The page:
At the Fourth of July Nathan’s International Hot Dog-Eating Contest in Coney Island, N.Y., Joey Chestnut scarfed down 68 hot dogs to win the 2012 title. But across town, his competitive eating rival, Takeru Kobayashi, ate 68.5 hot dogs at the Crif Dog Classic.
Kobayashi was, by all accounts, the competitive eating world’s superstar for years, winning the Nathan’s title from 2001 to 2006. In his first year of competition, he ate twice as many hot dogs as his closest competitor. Indeed, when competitive eating went mainstream thanks to ESPN in 2004, it was the slight Japanese wonder who captured the world’s imagination. How could such a small man eat so many hot dogs?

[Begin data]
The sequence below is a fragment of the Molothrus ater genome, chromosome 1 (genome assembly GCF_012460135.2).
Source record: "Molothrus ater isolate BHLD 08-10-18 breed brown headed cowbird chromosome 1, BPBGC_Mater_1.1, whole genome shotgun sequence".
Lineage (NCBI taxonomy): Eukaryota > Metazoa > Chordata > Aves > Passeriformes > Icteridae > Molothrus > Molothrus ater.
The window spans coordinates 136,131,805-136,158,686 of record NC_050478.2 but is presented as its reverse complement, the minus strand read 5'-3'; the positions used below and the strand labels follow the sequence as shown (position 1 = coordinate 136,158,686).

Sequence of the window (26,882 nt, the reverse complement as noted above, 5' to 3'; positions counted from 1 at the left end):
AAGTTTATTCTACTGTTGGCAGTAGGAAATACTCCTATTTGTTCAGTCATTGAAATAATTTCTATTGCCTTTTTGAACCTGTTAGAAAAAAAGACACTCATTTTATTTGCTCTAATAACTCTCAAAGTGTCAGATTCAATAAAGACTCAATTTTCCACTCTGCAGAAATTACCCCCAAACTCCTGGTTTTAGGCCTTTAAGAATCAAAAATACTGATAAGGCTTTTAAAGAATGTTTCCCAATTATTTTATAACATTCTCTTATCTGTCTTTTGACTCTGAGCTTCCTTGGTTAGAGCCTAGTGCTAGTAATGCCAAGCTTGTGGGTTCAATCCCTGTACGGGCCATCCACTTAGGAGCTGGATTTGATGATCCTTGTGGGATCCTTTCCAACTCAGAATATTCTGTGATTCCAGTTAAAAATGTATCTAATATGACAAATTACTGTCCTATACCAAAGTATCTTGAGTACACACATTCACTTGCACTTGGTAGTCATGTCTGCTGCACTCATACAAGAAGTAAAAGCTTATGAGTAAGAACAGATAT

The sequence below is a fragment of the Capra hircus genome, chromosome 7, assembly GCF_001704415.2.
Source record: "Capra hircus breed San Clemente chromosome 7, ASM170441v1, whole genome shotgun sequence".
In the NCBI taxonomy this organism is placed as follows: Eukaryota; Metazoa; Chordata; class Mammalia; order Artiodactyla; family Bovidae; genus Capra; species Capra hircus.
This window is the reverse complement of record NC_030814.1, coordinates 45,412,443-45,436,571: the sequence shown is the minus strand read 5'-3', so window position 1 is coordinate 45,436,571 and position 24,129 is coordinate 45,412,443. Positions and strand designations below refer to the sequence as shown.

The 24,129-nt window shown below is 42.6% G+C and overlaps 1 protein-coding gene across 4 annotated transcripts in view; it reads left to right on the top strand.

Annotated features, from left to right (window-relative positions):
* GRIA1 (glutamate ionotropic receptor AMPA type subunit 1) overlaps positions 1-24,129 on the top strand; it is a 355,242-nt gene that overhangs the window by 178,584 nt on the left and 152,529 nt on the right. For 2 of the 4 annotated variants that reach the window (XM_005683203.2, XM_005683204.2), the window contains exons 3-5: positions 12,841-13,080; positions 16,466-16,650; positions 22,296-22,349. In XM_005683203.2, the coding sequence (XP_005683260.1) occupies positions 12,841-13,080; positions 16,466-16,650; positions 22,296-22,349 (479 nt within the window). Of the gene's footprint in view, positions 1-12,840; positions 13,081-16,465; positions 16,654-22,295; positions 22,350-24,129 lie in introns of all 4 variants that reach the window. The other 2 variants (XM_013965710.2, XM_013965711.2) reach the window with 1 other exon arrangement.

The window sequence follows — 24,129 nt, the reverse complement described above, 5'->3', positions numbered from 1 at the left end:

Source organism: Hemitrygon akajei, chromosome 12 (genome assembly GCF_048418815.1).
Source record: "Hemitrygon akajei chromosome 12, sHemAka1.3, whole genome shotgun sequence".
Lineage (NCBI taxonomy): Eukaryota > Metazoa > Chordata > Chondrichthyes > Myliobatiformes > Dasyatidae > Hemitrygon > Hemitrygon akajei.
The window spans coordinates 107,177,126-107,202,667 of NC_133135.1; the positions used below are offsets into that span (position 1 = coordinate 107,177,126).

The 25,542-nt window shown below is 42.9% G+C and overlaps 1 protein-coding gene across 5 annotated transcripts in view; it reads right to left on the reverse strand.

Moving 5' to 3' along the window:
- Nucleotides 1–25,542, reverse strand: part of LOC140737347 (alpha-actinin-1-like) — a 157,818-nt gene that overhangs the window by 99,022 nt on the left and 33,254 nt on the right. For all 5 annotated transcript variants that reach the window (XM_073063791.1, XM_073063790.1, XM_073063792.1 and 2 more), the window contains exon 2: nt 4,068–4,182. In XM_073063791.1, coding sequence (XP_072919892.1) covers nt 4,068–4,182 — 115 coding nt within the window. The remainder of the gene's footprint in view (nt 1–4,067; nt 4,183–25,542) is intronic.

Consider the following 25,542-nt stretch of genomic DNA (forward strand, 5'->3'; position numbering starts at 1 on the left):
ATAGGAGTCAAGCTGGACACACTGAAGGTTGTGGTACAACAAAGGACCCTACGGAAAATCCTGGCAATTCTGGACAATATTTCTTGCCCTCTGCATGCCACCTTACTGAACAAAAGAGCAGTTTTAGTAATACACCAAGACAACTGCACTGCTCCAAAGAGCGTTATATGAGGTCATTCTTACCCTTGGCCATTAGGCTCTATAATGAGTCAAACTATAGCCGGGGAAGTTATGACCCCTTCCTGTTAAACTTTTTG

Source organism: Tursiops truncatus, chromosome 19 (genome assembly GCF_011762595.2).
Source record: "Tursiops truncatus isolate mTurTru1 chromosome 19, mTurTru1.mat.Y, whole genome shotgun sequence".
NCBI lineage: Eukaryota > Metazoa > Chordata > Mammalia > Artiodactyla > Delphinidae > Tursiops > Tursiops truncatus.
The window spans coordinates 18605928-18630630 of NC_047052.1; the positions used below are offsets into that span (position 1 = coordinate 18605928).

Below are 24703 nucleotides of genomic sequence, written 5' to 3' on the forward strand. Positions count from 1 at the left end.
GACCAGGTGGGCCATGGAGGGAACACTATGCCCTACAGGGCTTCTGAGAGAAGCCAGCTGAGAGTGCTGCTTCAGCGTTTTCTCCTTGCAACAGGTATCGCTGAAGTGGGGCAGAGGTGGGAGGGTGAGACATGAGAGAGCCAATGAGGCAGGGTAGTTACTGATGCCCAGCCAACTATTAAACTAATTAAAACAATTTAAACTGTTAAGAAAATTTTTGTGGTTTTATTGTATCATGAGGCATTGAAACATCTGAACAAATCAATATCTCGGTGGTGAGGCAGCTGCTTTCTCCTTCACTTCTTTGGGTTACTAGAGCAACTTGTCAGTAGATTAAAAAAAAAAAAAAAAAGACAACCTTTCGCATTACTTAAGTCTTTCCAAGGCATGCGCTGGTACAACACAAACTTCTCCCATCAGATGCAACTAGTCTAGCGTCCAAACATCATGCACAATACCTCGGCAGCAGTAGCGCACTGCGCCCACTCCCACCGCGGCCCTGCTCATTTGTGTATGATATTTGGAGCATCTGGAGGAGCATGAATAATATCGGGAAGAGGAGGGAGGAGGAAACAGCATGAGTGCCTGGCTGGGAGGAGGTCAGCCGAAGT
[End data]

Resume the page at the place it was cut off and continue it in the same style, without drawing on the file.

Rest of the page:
Kobayashi is widely credited with popularizing the “sport,” turning the annual hot dog-eating contest into a must-watch Fourth of July event.
A contract dispute, however, forced Kobayashi out of the Nathan’s competition two years ago. Essentially, the Nagano, Japan, native refused to go along with Major League Eating’s restrictive limits on endorsements and remuneration.